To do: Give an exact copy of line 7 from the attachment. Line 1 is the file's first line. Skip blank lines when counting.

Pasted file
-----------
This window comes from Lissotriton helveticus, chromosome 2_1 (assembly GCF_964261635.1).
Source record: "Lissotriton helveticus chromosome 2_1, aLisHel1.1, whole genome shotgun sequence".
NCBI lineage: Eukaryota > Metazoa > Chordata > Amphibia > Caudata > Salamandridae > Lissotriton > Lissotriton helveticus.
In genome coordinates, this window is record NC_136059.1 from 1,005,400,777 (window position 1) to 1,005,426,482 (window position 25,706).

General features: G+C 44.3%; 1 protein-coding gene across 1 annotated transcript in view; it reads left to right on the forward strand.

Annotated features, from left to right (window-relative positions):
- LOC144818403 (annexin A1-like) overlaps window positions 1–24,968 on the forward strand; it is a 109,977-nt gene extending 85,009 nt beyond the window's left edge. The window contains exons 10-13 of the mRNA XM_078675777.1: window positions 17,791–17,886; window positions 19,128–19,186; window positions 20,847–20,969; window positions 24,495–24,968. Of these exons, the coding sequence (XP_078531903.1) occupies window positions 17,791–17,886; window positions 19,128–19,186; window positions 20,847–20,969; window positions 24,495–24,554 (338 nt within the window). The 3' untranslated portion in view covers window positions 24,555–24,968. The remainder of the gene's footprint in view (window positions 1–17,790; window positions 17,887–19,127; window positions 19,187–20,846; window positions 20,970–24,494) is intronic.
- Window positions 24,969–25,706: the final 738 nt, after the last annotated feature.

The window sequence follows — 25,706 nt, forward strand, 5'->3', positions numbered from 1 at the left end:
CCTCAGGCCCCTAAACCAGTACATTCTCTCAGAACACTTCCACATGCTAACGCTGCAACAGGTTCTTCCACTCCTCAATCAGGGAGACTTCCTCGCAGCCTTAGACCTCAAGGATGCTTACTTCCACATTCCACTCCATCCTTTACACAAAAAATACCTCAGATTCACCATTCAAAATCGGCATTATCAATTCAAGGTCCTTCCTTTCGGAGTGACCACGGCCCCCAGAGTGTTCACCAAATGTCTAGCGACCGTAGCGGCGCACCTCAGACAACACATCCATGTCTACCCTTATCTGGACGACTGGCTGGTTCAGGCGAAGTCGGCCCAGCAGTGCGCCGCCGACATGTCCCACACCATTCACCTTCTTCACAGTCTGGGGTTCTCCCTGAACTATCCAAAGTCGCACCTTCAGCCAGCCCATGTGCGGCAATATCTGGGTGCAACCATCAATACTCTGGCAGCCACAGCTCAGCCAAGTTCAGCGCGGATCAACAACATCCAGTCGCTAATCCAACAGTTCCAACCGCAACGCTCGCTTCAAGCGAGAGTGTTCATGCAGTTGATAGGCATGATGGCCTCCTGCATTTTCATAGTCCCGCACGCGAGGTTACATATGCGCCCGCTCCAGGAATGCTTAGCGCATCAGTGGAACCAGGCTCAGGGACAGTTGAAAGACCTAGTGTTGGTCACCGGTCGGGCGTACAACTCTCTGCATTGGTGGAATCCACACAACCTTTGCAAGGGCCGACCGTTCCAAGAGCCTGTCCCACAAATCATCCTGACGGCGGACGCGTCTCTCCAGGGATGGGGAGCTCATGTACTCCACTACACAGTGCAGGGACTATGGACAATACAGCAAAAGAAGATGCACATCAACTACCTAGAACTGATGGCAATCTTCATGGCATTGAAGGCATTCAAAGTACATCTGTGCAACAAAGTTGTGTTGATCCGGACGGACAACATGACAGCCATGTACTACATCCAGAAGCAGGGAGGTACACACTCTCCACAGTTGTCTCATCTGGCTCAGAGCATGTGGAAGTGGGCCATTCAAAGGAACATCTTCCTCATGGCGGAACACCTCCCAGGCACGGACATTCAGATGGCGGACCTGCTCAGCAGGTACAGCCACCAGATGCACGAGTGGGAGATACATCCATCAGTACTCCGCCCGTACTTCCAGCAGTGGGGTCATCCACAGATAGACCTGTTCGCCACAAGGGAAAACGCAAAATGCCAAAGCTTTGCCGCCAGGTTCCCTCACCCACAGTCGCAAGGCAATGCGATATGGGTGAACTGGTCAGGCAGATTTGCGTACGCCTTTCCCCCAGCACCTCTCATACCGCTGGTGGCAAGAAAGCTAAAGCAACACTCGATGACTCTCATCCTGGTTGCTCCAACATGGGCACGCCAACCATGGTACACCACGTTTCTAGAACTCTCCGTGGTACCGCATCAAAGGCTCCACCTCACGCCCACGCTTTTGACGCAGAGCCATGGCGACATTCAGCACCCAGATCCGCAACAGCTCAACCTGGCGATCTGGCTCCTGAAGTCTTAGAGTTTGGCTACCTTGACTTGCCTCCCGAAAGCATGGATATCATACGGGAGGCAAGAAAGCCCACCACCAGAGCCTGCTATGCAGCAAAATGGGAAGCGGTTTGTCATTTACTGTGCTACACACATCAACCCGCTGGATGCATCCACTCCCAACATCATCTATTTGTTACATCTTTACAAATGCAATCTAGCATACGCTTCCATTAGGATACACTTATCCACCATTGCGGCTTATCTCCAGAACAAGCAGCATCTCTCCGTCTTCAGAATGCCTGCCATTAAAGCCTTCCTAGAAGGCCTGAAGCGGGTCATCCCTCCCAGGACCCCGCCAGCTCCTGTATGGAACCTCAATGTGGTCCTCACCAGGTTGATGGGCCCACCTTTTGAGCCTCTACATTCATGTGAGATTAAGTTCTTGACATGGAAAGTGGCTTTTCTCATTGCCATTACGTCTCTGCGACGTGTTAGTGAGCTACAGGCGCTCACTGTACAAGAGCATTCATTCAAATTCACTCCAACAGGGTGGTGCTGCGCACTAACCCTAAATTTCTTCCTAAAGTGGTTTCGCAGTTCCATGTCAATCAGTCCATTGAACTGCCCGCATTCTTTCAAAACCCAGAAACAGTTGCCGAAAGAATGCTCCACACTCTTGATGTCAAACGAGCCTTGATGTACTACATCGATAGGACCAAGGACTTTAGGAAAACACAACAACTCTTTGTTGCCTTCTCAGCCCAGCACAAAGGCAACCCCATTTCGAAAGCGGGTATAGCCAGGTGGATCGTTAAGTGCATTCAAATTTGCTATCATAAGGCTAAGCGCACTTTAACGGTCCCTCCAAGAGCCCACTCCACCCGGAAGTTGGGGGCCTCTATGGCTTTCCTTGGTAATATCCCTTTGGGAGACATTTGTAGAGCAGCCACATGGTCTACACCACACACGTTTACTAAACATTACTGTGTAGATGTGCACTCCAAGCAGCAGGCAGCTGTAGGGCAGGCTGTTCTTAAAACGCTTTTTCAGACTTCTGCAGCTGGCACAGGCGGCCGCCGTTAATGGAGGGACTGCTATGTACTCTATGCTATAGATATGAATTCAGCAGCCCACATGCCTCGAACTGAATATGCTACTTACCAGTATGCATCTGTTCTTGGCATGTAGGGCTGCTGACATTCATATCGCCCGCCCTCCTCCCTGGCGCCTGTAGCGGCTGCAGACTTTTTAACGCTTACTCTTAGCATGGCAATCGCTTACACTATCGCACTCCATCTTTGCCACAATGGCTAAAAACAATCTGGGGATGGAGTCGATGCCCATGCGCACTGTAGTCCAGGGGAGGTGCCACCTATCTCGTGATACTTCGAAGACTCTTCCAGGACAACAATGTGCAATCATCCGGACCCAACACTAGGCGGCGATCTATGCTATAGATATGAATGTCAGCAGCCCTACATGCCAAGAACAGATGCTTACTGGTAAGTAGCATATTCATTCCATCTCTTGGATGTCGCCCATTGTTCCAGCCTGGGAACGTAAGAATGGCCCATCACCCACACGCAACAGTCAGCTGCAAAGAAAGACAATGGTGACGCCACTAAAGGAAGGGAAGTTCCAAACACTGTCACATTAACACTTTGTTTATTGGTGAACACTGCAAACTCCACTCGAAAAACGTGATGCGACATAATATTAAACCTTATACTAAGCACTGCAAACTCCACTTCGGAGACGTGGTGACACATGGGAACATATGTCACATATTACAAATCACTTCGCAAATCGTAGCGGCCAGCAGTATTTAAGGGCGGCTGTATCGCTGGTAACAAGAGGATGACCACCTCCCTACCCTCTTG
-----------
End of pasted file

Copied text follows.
- LOC144818403 (annexin A1-like) overlaps window positions 1–24,968 on the forward strand; it is a 109,977-nt gene extending 85,009 nt beyond the window's left edge. The window contains exons 10-13 of the mRNA XM_078675777.1: window positions 17,791–17,886; window positions 19,128–19,186; window positions 20,847–20,969; window positions 24,495–24,968. Of these exons, the coding sequence (XP_078531903.1) occupies window positions 17,791–17,886; window positions 19,128–19,186; window positions 20,847–20,969; window positions 24,495–24,554 (338 nt within the window). The 3' untranslated portion in view covers window positions 24,555–24,968. The remainder of the gene's footprint in view (window positions 1–17,790; window positions 17,887–19,127; window positions 19,187–20,846; window positions 20,970–24,494) is intronic.